“Metallic wallpaper can be particularly effective as it will reflect the light and add drama, especially in a dark room, or brighten a neutral space with pops of contrasting colour and soft metallic accessories,” she adds.
All that glitters needn’t be gold, although it’s tipped as the hot metal for 2016. Instead, you could opt for a heady cocktail of finishes. Designer Kelly Hoppen suggests mixing warm metals, such as copper and rose gold, with cool ones like silver, or for a more edgy effect, consider a layered mix of silver, gold and black.
So join the gold rush, seek out silver, or maybe covet copper. Be bold and don’t miss out on metallics...
Raise the bar
Shake up your style and invest in a cocktail cabinet, gilded of course, an item which is rapidly becoming a must-have for fashionable homes.
“There’s a real return to luxury – the growing use of burnished metals is part of that trend – and more lavish entertaining which has inspired a revival of cocktail cabinets,” says Alison Cork, founder of online interiors company Within.
“Two of my favourite pieces at home are my gold cocktail cabinet, which has a cartoon Dalmatian dog painted on one door and a shocking pink interior, and I complement it with a golden metal pineapple ornament. They both inject a party spirit to the room.”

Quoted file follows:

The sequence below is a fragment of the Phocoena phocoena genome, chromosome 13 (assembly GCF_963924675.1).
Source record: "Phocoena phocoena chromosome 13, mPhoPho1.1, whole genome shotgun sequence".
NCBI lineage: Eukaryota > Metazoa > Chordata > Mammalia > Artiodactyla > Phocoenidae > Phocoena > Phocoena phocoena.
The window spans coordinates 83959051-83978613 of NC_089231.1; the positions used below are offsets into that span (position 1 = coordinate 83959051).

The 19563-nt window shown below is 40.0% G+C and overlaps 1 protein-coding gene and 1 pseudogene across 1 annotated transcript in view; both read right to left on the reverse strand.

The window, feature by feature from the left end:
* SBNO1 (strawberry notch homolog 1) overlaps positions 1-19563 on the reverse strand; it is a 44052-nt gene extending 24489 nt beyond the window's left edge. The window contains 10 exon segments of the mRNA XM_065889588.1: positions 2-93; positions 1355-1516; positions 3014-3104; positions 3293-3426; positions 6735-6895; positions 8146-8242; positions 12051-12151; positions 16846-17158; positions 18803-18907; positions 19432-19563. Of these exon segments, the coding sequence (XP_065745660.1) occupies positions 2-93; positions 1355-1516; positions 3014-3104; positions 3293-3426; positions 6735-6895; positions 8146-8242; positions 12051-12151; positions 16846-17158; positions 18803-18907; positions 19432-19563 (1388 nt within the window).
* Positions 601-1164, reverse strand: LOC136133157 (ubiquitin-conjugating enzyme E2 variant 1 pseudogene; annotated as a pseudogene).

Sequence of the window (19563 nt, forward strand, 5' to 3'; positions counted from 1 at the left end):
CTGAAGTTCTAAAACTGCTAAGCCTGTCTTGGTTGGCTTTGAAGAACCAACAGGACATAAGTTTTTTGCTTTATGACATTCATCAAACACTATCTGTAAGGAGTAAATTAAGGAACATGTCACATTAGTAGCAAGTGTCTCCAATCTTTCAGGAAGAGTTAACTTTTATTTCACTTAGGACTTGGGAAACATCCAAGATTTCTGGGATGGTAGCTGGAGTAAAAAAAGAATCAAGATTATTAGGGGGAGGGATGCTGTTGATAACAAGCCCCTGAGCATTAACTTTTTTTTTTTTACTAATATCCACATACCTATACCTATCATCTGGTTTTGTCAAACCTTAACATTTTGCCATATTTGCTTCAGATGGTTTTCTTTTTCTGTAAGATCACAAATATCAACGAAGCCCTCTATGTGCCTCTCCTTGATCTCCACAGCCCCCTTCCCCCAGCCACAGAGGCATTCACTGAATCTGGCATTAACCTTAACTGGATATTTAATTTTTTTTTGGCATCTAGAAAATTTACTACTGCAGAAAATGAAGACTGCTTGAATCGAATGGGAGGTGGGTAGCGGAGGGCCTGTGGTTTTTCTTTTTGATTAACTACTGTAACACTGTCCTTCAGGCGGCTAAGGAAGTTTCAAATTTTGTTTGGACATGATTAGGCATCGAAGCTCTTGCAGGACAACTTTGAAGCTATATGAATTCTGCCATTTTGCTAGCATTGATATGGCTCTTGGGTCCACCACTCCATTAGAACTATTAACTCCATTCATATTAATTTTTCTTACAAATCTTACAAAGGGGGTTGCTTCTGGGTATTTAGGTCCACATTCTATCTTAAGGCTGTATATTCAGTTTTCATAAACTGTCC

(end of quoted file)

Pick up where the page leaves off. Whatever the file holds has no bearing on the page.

Copper is the new black when it comes to decor and no room is complete without at least one accessory in this metal, whose colour evokes the burnished gold and brown shades of autumn leaves.
“Over the past year, we’ve seen classic metallic finishes, such as chrome and stainless steel, take a backseat as other richer metals have crept into the spotlight,” says Laura Pagan, founder of Pagazzi Lighting.
“Warmer and more inviting than cool steel, but less audacious than full-on gold, copper is the perfect material for adding a touch of rustic glamour to living spaces. It contrasts well with raw natural materials, such as leather and wood, or place it next to greys, khakis and warm blush tones, to create a luxurious and calming colour palette.”
Golden rules are meant to be followed and you surely won’t go wrong if you follow a gilded, glittering theme, because gold is a strong feature in all the home collections for next year.
“Gold and tones of gold are being used everywhere in the design world, as metallics continue to add that little touch of glamour to our interiors,” says Rebecca Williamson, senior colour design and content manager at Dulux, whose 2016 colour of the year is Cherished Gold.
“It’s a recurring colour and material at design fairs and in graphic design, as well as in architecture, fashion, beauty and interior decoration. We feel that Cherished Gold is a beautiful next step, a natural evolution and transition from Copper Blush, our choice for last year.
“The shade combines naturally with a variety of shades including tan, dark chocolate and duck egg blue, and creates an industrial edge, or – paired with blush pinks – conjures a more feminine atmosphere.”